We could also add a like action to the existing Spree::Api::ProductsController. However, it's recommended to follow RESTful resource naming when creating new API endpoints. This makes our API easier to understand, consume and maintain.

Let's create our controller first:

module Spree
module Api
class ProductLikesController < Spree::Api::BaseController
def create
@product = find_product(params[:product_id])
@like = @product, user: current_api_user)

render :show, status: :no_content

In our controller, we are relying on a few helpers Solidus provides out of the box:

  • find_product retrieves a product by its numeric ID or slug.
  • current_api_user retrieves the currently authenticated user (by default, all API requests require authentication).
  • invalid_resource! generates a 422 response that exposes all the error messages on an ActiveModel-compliant object.

Now that we have the controller, let's also create the corresponding view:

json.partial!("spree/api/products/product", product: @like.product)

In the view, we are using JBuilder to create a JSON representation of our ProductLike instance. The user ID is represented as an integer, while the product is transformed into a full JSON object by using Solidus' _product.json.jbuilder partial.

And finally, let's add a route to the controller action:

# ...
Spree::Core::Engine.routes.draw do
namespace :api, defaults: { format: 'json' } do
resources :products do
resource :product_like, only: :create

In the route, you may notice we are using a singleton resource (resource :product_like) rather than a collection (resource :product_likes). This is because a user may only have one like for a product. We are also limiting the routes for that resource to the :create action, since we are not going to implement the others.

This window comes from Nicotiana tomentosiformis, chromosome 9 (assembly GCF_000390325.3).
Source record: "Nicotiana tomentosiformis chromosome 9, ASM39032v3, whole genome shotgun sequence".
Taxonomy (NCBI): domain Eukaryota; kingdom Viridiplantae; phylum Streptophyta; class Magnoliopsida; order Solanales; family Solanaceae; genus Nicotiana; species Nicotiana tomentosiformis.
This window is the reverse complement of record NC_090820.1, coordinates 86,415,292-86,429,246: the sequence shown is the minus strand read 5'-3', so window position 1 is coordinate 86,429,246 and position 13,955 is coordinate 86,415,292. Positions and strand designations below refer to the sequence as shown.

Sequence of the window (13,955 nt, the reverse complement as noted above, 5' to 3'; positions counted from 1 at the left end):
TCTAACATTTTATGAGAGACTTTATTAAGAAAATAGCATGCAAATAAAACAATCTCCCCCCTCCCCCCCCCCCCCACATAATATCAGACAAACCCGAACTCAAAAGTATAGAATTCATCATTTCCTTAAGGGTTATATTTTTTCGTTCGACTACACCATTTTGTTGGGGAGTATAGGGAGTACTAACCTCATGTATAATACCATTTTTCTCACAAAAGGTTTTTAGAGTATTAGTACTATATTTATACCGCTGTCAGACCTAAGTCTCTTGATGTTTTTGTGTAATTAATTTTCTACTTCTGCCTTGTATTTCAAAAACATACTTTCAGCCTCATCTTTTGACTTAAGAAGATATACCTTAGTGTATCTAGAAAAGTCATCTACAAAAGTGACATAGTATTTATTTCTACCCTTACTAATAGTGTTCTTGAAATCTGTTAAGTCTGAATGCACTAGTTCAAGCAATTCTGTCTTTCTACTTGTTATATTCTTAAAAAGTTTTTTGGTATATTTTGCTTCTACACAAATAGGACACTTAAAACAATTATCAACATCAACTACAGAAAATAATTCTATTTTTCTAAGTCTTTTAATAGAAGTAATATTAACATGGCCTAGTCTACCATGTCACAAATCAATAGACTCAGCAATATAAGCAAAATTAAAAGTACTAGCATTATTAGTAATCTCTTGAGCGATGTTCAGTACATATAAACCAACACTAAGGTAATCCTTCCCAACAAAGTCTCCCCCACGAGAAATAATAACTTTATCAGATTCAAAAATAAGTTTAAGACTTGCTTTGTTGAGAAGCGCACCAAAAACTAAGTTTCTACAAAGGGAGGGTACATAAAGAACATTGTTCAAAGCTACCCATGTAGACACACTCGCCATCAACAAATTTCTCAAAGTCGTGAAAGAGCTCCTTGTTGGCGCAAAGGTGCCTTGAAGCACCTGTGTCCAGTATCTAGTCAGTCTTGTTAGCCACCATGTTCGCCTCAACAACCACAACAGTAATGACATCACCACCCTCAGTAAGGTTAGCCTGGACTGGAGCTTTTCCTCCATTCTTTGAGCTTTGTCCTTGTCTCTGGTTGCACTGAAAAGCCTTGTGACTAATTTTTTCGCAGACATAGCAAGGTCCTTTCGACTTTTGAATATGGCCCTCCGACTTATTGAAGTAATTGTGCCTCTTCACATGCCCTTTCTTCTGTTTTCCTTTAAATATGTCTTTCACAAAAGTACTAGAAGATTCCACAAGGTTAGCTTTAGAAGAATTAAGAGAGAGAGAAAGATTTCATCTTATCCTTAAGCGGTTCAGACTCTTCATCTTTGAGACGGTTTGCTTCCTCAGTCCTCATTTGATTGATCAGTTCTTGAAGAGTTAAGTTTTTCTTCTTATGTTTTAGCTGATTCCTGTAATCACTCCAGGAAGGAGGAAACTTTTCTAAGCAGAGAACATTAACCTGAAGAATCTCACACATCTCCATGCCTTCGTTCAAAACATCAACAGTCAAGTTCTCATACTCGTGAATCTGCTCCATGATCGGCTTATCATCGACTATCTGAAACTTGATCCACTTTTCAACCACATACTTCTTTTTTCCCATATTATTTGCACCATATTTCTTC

Solidus provides a lot more partials, helpers and utilities for implementing your API requests. Take a look at the source code of solidus_api to see what's available!

At this point, your request spec should be passing, meaning you can integrate it in your frontend and allow users to like products!

Extending existing resources

As a next step, we'll add a likes_count to the Spree::Product model and expose it in our API. In order to do this, we first need to add the column to the spree_products table:

$ rails g migration AddLikesCountToSpreeProducts likes_count:integer

We will also need to make sure the likes_count column is automatically updated with the number of users who have liked the product. In order to do this, we can use ActiveRecord's excellent counter cache feature . Let's modify the belongs_to :product association by enabling the option:

class ProductLike < ApplicationRecord
# ...
belongs_to :product, class_name: 'Spree::Product', counter_cache: :likes_count
# ...

ActiveRecord should now start keeping the number of likes in the likes_count column.

In order to expose this field to API clients, we'll need to add a JSON field to the products API:

# ...
Spree::Api::Config.product_attributes << :likes_count

For more information about how to extend the attributes of existing API resources, please refer to the Add attributes to existing resources How-To.

That's all we need! We have created a new API resource and implemented a new endpoint to manipulate it, and we have seen how to add fields to an existing API resource. If you feel adventurous, how about trying to implement an endpoint for removing an existing product like?

How-to guides